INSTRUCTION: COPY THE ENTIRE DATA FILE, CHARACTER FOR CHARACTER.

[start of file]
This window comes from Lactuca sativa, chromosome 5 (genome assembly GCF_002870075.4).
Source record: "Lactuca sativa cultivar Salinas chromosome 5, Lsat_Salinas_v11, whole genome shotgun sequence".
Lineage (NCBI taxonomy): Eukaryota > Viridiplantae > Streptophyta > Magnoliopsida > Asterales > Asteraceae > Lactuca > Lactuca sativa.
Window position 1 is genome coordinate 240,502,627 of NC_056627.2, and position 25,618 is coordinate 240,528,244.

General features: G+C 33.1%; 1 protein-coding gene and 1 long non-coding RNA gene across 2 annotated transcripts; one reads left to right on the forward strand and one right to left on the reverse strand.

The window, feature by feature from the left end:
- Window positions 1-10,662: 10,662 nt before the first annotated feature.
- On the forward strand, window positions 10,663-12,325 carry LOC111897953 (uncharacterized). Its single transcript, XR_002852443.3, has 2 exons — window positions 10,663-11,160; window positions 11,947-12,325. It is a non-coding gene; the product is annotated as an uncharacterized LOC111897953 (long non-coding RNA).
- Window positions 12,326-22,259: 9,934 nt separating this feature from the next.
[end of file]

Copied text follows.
This window comes from Lactuca sativa, chromosome 5 (genome assembly GCF_002870075.4).
Source record: "Lactuca sativa cultivar Salinas chromosome 5, Lsat_Salinas_v11, whole genome shotgun sequence".
Lineage (NCBI taxonomy): Eukaryota > Viridiplantae > Streptophyta > Magnoliopsida > Asterales > Asteraceae > Lactuca > Lactuca sativa.
Window position 1 is genome coordinate 240,502,627 of NC_056627.2, and position 25,618 is coordinate 240,528,244.

General features: G+C 33.1%; 1 protein-coding gene and 1 long non-coding RNA gene across 2 annotated transcripts; one reads left to right on the forward strand and one right to left on the reverse strand.

The window, feature by feature from the left end:
- Window positions 1-10,662: 10,662 nt before the first annotated feature.
- On the forward strand, window positions 10,663-12,325 carry LOC111897953 (uncharacterized). Its single transcript, XR_002852443.3, has 2 exons — window positions 10,663-11,160; window positions 11,947-12,325. It is a non-coding gene; the product is annotated as an uncharacterized LOC111897953 (long non-coding RNA).
- Window positions 12,326-22,259: 9,934 nt separating this feature from the next.